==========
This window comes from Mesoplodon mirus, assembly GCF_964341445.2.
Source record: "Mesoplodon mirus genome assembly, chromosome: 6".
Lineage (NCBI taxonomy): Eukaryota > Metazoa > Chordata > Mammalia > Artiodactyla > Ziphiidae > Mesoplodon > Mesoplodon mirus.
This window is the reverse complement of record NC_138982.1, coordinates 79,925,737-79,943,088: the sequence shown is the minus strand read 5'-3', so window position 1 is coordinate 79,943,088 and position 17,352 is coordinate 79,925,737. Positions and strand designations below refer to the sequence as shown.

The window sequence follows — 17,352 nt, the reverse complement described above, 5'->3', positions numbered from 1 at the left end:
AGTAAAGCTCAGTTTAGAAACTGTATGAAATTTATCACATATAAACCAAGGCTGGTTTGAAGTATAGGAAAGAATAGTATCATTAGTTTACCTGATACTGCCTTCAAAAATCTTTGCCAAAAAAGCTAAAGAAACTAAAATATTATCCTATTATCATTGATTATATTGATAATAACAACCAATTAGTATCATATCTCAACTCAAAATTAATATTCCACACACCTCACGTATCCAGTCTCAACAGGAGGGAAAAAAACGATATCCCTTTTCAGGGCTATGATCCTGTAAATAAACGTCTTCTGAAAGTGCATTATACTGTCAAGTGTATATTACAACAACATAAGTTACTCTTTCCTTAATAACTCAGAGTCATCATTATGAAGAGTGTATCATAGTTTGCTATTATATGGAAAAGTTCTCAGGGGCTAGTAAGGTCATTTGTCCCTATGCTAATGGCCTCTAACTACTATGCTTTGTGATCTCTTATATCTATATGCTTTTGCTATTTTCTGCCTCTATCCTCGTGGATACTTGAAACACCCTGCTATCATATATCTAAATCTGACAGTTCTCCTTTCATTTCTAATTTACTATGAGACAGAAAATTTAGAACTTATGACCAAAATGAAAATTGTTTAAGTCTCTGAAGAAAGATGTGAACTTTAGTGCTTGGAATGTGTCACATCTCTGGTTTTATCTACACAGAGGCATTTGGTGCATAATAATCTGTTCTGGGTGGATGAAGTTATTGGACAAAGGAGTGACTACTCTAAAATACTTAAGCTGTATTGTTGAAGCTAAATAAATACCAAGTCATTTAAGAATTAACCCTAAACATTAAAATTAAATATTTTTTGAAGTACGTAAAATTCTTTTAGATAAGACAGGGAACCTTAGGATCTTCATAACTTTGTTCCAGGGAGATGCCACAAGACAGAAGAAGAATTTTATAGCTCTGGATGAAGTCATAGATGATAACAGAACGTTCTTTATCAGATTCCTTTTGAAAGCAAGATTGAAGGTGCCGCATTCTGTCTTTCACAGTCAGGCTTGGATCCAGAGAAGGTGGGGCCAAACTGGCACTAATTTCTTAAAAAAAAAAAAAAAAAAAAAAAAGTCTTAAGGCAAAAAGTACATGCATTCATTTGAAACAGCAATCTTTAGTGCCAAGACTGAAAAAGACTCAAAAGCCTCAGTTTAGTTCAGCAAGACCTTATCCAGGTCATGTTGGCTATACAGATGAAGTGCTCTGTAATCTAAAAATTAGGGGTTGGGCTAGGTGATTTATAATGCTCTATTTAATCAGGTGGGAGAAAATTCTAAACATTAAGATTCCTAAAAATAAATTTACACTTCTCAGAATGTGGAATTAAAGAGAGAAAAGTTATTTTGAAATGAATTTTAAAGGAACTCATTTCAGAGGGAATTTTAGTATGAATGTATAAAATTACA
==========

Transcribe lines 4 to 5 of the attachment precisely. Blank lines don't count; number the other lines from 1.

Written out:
This window is the reverse complement of record NC_138982.1, coordinates 79,925,737-79,943,088: the sequence shown is the minus strand read 5'-3', so window position 1 is coordinate 79,943,088 and position 17,352 is coordinate 79,925,737. Positions and strand designations below refer to the sequence as shown.

The window sequence follows — 17,352 nt, the reverse complement described above, 5'->3', positions numbered from 1 at the left end: